While not a concept album, Arch asserts that "anyone who takes the time to read the lyrics will probably connect with a recurring theme touching on the mysterious weight or flight of human emotion that leaves us with more questions than answers." In the context of the title, rather than referring to the season, Winter was chosen for having "certain connotations sometimes associated with it, such as isolation, a withering to rebirth", and with Ethereal meaning "not of this world, or otherworldly", there came a "meaningful marriage between the two words that best summed up the theme of the album". For the most part, Arch's lyrics come as a reaction to the music Matheos presents him with, letting the thoughts and feelings evoked dictate the direction. Enjoying listeners making their own interpretation of his lyrics, he typically does not go into detail about specific tracks, but as an example of the direction he was drawn, he references "Pitch Black Prism" and the many influences that went into shaping it. "The impetus for this song started with seeing images of dolls left behind at the schools and homes near the Chernobyl nuclear reactor disaster. Many weeks of research into the personal accounts and survivors' testimonies led me deeper into curiosity. I was halfway into the song when I stumbled across a documentary called 'The Russian Woodpecker', which inspired a larger twist on the direction of meaning. However, it wasn't until I saw a post from a Chernobyl survivor named Yuri, who was one of the musicians employed by the Russian Government sent with his bandmates and a ballet dancer into the heart of the disaster to entertain the dying, that the song became complete."
Making the most of contemporary technology, almost all collaborators tracked their parts in their respective home studios, while guitars and vocals were laid down at Matheos' studio with him handling the production. Working this way was conducive to creativity and a process that was most agreeable to both Arch and Matheos. "For me, having the freedom and drive to work in isolation is one of the things I like best about recording," says Matheos. "It allows me to experiment, and often fail, without feeling inhibited or constrained. That said, John offered a lot of encouragement, whether remotely or in person, and pushed me into directions I wouldn't normally go." Matheos was similarly supportive when it came to Arch laying down his parts. "I really enjoy the studio situation, mainly because it feels like home," the vocalist states. "It is a low-key relaxing environment, Jim is behind the console, and I'm behind the mic, and no one is pushing anyone. Whatever creative differences we have, we work out with compromise. I appreciate Jim's patience while I'm tracking vocals because it can be brutal at times. It's also cool because I get a front row seat watching Jim track his guitars, sometimes late into the night 'til we both run out of gas. We are longtime friends, and a couple shots and laughs at the end of a long day make for some good memories."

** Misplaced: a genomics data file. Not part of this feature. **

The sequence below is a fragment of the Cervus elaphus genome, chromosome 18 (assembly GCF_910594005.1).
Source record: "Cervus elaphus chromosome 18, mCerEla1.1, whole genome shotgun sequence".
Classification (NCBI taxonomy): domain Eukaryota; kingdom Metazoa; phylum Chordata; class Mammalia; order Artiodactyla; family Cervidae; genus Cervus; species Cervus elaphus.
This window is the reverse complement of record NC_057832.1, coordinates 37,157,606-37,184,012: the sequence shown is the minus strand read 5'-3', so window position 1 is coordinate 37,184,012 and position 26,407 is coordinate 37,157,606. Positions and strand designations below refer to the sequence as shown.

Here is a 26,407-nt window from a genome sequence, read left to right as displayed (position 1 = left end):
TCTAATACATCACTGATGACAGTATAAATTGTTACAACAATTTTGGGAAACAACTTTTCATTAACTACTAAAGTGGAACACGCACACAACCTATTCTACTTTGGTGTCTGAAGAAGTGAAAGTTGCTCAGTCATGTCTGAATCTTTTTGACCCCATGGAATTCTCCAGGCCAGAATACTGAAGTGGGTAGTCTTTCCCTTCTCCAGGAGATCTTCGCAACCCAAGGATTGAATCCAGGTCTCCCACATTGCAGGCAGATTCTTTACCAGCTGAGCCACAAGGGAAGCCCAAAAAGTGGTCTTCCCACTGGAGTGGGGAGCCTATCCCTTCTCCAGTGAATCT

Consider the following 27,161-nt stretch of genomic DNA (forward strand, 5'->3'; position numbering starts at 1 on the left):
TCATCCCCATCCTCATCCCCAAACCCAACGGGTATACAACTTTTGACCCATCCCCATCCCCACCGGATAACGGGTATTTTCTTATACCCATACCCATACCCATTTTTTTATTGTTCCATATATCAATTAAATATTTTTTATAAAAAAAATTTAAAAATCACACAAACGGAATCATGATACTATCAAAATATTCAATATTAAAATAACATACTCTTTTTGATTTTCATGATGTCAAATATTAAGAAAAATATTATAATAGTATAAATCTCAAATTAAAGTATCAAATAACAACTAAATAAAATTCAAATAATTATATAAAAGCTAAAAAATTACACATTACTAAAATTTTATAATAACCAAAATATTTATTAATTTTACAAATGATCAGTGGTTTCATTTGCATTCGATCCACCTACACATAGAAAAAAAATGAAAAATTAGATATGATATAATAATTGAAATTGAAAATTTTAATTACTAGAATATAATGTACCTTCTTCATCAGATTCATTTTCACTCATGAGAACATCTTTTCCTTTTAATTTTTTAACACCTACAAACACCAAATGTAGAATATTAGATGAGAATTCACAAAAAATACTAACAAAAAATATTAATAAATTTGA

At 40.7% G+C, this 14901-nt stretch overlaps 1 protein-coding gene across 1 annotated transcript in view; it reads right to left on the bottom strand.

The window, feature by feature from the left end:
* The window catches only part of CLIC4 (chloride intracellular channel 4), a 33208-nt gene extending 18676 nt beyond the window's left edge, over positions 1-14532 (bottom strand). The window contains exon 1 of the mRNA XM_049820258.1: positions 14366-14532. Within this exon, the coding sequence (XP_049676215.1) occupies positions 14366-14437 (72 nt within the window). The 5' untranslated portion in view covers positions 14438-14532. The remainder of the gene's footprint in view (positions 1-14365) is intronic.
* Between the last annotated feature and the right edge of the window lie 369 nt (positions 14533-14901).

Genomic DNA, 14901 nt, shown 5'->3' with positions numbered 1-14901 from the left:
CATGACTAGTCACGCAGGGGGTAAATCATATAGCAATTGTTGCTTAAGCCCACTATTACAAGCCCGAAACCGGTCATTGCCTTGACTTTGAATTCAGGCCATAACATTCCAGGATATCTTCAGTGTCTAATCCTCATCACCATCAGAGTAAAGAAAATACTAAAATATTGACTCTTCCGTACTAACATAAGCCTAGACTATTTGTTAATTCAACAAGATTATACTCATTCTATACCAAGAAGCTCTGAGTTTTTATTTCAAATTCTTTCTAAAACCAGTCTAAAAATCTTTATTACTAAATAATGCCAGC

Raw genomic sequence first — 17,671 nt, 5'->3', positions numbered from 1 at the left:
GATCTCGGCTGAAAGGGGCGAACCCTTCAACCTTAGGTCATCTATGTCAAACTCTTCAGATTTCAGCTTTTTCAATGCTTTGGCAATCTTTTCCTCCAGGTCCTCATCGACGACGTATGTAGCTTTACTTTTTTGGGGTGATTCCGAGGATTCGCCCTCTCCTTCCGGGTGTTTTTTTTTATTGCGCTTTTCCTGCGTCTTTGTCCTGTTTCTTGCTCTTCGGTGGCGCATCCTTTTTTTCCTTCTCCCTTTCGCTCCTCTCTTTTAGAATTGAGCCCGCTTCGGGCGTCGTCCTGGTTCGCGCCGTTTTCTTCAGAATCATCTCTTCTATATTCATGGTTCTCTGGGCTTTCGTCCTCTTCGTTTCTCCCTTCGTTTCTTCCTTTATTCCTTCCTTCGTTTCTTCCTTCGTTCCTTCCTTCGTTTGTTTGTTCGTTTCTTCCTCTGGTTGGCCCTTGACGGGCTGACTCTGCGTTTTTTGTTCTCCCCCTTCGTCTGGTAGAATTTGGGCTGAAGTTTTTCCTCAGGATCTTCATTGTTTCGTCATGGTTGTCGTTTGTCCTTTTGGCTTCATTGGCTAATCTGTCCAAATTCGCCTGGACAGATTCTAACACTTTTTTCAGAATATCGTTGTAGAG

One thing is certain, with Winter Ethereal, fans of Arch / Matheos will feel that the long wait endured for new music has been worth it. The natural manner in which it all came together makes it all the more special. "Sometimes after being away from something for a while and having life experiences to draw from, you feel you have something to say or offer. Music has always been the best medium for me to express what sometimes words alone cannot, and the timing for this record was just right," Arch asserts. When it comes to the words he would most readily apply to the album, he immediately goes to "unpretentious, emotionally driven, and, sometimes, the hard truth. 'Sympathetic Resonance' had many of these elements, but I think 'Winter Ethereal' does it with more breathing room, giving the listener time for reflection."